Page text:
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Vosshall’s arm offers a pleasing scent to this mosquito, which detects its prey through smell. She aims to block that olfactory system to stop diseases like malaria, which kills up to 1 million people each year.
In 2008, Vosshall’s lab group, which consists of six to nine postdocs and about five graduate students, began to shift its attention to mosquitoes—which explains the socks in the freezer. In 2008 and in subsequent studies in 2011, her group elucidated the first modern scientific explanation for how the popular anti-mosquito compound DEET works—it confuses the insects by jamming their odor receptors. Ultimately, Vosshall says, she hopes to help develop more targeted, more efficient insect repellants, a crucial weapon against mosquito-borne diseases like malaria.
Reaching into her office fridge, Vosshall opens a vial and smells it, then passes it to me. “This is violet,” she says, and I sniff. The smell is luscious and a little heady, almost more food than flower. Reluctantly, I give it back to her. (I probably couldn’t have continued smelling with such pleasure even if I had held on to it; even a strong scent will pretty much disappear when you try to inhale it a second time.)
She opens another vial, sniffs, and visibly shudders. “Gaaaah,” she says. “I didn’t realize what this was. Here, smell.” Foolishly, I sniff the vial that had thoroughly disgusted her. But I can’t smell anything at all. Vosshall seems delighted.
“That’s androstenone,” she tells me. “It’s a component of male sweat, and a small percentage of people are unable to smell it.” Most people are totally grossed out by the scent, she says. Another 15 percent or so find it less disgusting—some even like it, describing it as smelling sort of like vanilla. And within that group is an unknown minority of people who, like me, can’t smell androstenone at all. The key is the gene for the olfactory receptor OR7D4. Vosshall probably has two good copies. I probably have two faulty copies. She’s doing some studies now to test the sensitivity of young women to these odors at the most fertile point in the menstrual cycle. The women sniff from two vials of androstenone in different concentrations, as well as two control vials, while their sweat response and cortisol response are measured. Her “long-term dream,” she says, is to study the effect of OR7D4 and other receptors on general sociability or sexual responsiveness, but these studies are especially difficult to conduct.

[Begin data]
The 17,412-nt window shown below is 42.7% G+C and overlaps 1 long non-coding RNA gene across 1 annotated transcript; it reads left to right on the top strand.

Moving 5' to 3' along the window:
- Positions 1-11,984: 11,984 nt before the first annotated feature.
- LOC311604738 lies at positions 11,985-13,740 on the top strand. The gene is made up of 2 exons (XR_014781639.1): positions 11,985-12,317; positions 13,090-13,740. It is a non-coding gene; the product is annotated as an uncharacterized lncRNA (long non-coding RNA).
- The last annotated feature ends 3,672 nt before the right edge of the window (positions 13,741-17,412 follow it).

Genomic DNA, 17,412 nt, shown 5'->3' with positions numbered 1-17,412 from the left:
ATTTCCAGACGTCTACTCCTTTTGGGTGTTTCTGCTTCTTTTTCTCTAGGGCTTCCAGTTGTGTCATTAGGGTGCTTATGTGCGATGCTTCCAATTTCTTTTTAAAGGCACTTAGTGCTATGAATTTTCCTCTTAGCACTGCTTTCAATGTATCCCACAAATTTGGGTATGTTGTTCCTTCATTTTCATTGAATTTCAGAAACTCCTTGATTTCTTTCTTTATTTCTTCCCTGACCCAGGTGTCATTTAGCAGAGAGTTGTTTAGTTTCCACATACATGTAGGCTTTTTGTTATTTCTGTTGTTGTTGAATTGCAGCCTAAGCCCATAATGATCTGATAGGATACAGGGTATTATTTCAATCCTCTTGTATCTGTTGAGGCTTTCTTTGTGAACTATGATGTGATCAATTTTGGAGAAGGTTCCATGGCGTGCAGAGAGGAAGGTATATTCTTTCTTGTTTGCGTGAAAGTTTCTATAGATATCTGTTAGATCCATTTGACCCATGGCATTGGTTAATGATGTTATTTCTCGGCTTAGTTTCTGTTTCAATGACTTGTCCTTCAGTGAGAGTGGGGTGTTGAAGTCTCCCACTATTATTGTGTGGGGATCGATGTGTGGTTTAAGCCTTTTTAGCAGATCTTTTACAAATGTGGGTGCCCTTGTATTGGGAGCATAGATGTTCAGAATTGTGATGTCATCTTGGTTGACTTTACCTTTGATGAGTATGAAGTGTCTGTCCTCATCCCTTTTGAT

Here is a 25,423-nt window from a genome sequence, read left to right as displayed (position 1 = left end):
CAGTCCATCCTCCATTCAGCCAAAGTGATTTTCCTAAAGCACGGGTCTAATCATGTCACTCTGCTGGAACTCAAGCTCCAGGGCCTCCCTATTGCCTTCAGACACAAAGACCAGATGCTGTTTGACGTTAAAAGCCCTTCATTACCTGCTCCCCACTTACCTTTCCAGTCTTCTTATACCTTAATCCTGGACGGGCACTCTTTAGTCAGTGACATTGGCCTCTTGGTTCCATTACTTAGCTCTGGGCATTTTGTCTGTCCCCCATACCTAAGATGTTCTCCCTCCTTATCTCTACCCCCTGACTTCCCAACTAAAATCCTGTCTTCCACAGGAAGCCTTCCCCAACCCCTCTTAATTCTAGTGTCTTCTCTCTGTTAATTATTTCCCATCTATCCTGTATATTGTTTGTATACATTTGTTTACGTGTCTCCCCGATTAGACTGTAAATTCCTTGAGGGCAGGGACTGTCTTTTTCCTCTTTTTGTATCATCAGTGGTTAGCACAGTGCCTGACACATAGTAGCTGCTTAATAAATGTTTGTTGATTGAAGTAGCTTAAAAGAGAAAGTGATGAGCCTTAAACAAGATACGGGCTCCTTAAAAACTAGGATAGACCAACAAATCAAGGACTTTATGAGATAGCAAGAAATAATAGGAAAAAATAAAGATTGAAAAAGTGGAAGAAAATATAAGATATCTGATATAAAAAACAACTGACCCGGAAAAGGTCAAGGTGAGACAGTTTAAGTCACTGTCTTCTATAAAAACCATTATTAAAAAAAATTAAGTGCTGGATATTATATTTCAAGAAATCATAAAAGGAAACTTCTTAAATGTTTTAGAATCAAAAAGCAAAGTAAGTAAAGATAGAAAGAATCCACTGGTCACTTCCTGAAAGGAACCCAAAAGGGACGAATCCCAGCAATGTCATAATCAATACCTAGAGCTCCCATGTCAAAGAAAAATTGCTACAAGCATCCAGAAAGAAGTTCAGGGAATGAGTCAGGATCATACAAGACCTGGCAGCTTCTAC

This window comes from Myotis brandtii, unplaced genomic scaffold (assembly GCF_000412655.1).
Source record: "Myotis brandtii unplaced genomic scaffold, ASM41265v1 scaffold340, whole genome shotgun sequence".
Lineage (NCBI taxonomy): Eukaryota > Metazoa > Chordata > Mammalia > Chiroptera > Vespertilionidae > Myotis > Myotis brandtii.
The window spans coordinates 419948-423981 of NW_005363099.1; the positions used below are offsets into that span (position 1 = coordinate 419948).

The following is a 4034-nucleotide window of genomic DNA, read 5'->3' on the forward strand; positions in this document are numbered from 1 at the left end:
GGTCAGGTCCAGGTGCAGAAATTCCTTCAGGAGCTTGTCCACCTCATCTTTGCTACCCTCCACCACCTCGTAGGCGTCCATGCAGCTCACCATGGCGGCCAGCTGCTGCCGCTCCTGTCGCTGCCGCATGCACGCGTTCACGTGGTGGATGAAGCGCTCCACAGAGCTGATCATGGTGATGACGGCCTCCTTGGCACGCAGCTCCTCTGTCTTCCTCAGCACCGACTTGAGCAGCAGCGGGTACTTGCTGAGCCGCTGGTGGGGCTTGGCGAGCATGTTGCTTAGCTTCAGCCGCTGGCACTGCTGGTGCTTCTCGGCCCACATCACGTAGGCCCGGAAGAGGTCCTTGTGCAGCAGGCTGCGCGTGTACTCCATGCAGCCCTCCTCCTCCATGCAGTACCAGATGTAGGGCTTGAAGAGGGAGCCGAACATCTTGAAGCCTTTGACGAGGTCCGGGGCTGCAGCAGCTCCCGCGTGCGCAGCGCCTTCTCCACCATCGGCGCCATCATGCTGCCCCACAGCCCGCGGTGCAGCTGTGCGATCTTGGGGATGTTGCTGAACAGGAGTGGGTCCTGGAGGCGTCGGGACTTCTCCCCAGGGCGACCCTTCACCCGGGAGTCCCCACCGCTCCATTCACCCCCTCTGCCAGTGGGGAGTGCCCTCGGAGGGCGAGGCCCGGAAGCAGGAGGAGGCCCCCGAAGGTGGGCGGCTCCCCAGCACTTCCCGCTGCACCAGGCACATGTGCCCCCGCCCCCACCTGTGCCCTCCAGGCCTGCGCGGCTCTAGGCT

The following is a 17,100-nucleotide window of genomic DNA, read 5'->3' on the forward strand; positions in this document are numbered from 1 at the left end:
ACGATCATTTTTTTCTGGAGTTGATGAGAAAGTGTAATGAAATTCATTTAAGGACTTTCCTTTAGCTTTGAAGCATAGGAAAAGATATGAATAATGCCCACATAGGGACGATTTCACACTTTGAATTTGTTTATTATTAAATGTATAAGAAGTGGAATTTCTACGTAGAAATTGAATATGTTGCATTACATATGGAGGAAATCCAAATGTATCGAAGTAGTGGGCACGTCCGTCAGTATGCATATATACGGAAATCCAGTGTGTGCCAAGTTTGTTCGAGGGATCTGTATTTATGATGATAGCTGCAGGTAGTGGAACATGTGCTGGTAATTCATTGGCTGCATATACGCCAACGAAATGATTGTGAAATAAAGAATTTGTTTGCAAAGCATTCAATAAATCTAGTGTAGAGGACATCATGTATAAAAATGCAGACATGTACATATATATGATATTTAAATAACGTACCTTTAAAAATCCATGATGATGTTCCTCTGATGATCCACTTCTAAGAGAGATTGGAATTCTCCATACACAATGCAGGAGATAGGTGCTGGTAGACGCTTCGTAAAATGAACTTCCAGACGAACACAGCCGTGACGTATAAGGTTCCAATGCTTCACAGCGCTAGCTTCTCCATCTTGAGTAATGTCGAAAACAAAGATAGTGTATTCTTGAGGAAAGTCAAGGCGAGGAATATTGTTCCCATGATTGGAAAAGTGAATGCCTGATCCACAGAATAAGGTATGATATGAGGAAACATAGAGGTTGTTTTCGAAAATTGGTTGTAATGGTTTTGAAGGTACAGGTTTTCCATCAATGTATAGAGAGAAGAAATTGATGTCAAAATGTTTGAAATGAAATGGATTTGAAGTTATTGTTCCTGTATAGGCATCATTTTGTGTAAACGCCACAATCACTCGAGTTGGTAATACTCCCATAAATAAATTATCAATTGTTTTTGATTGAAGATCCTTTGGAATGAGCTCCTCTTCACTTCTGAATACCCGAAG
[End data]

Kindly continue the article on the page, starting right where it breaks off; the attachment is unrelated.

"Mainstream was just taboo for Leslie.”
“The only available experiments are very indirect,” she says. Asking a person to sit in a laboratory and smell a sex-related odor and give a rating of how pleasant or unpleasant the scent is, she says, “is very far abstracted from human sexuality and does not really capture the biology well.”
Vosshall discovered OR7D4 with her Rockefeller collaborator Andreas Keller and a team led by Hiroaki Matsunami at Duke University. When they announced their finding of the androstenone-sensing receptor in 2007, there was a little ripple of amazement in the olfactory science world. A Newsweek report referred to some good-natured jealousy among other smell investigators.
Working at the Fringes
“There are some people you meet and you know that they will do something very meaningful in science,” Vosshall’s postdoc advisor Axel told me in a phone conversation laden with superlatives. “She’s really strikingly dynamic, and that’s coupled with experimental fearlessness and thoughtfulness.”
Axel said he is particularly impressed by Vosshall’s perseverance, no matter how many wrong turns she takes along the way. “Leslie is able to enter into new and difficult experimental arenas with the knowledge that it’s going to take a depth of understanding and time to make a meaningful contribution.”
Photo: Leslie Vosshall Lab